Darryl Virostko on FleaHab. Hint: it isn't for dogs. Photo by Chip Scheuer.

Darryl “Flea” Virostko needs a house, preferably near the waves, hopefully with sports equipment. Not for himself, but for the greater good.

The big wave surf legend behind FleaHab, a support program for recovering addicts, says he’s reached the point where he realizes he could help more people if FleaHab had four walls, a roof and a few beds.

“I get people coming to me every couple days, saying, ‘I need to get my brother in FleaHab,’ you know, all the time, and I can’t do anything about it,” he says. “That’s what’s hard. It’s hard to start from nothing and rent a house, but we’re at the point where we’re just going to raise enough money to get a small house and start from there.”

That’s a long way from where Virostko was three and a half years ago, when he drove himself, high on crystal meth and saturated with a half gallon of vodka, to rehab. At the time he was 37 and not even sure he’d be able to get himself clean, let alone help others shake free of the jaws of addiction.

But that’s exactly when FleaHab, was born. The program reminds addicts how to get high the healthy way: on rushes of blood, oxygen and endorphins. It’s a high Virostko says people lose touch with when they’re addicted, and one he’s hell bent on reintroducing them to, whatever it takes.

“Like this one kid did FleaHab and I brought him surfing a couple times and he wasn’t that into it,” said Flea, his brown eyes darting towards some storm clouds hanging over the Westside on a morning way too rainy and cold even for self-proclaimed surf addicts to shimmy into a wetsuit.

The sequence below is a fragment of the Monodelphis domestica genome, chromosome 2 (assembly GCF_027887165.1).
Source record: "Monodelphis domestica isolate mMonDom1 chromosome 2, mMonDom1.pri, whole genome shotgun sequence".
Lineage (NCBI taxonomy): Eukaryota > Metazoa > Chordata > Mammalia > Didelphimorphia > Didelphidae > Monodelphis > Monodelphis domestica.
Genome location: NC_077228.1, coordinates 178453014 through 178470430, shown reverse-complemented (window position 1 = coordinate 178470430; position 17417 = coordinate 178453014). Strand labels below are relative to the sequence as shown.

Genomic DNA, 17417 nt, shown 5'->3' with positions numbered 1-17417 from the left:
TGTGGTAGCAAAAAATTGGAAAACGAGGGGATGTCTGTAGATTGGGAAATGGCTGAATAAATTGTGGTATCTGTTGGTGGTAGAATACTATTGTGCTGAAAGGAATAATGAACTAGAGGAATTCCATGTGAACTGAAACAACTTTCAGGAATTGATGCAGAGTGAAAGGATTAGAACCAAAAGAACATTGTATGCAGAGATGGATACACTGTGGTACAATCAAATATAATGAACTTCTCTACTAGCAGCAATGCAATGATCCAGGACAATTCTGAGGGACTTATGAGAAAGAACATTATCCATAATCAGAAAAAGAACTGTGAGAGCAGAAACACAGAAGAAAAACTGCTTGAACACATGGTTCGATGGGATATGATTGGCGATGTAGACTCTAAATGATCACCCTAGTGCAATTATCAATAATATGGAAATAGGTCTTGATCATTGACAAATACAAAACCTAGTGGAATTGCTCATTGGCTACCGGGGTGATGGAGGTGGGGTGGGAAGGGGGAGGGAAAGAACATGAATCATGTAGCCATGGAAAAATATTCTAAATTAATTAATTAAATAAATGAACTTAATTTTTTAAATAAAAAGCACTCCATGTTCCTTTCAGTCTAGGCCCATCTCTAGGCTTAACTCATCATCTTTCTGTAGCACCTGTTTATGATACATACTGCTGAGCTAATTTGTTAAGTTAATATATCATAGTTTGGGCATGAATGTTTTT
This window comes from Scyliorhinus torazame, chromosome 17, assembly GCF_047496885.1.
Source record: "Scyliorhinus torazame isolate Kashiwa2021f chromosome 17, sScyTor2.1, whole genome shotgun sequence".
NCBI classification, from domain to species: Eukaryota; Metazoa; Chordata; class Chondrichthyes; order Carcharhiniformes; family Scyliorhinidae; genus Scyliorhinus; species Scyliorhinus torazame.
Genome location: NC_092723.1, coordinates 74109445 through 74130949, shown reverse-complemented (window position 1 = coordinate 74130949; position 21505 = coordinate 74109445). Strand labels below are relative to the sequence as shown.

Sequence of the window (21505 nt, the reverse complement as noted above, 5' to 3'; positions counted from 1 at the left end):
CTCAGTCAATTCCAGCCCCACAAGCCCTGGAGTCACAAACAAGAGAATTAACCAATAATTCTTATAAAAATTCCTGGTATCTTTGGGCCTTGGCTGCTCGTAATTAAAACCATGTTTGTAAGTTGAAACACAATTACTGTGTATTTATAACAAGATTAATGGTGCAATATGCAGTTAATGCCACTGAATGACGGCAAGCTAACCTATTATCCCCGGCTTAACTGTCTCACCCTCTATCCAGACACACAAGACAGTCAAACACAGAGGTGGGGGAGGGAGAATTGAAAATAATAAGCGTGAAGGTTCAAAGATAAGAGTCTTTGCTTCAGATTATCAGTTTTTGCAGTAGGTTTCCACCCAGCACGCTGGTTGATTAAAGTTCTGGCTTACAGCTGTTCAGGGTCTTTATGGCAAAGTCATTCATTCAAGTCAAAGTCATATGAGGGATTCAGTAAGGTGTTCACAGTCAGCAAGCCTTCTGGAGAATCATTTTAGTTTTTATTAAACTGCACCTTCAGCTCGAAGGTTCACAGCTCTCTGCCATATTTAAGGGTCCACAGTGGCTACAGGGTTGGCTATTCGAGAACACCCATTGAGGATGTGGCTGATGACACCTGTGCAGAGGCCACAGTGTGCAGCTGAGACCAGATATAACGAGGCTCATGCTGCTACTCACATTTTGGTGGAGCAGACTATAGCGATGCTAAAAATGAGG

“I go, ‘What did you used to like to do?’ and he said, ‘Well, I used to play tennis,’ and then he was smokin’ me, every game he was just kicking my ass, but it was fun to see that come out of him again, he’d serve the ball and ace me and be all psyched. That’s what I love to do,” says Virostko.

Still just a blueprint in his mind, FleaHab’s sober living environment has a “positive and healthy influence on everyone” and rests on the firm foundation of his own sobriety, which he thanks for the ability to live every day to its fullest potential, without the ups and downs caused by addiction—an inspiring notion for anybody who has ever fought the “I’ll never waste another day being hung over again” battle.

FleaHab’s house, which he would like to see materialize close to the Westside swells, also comes with a full arsenal of community-donated sports equipment, from bikes to tennis raquets to, of course, surfboards.

“It’s [surfing] is the first thing I like to do with someone just because it’s out of the ordinary for them,” he says, “and just getting in the ocean is nice. And then you’re away from all this, and all of a sudden four dolphins pop up and just swim by, or a whale blows, people aren’t used to that. Or an otter comes up with a big crab and starts eating a crab right in front of these people who have never seen that. As surfers we just take it for granted because we see it every single day, but for someone who’s coming from Fresno or something like that, it’s really cool for them,” he says.

Later that day, I blow the dust off my running shoes, take a deep breath and hit the rain-covered pavement.


To learn more about FleaHab’s Zumba dance party fundraiser planned for May, visit FleaHab.org.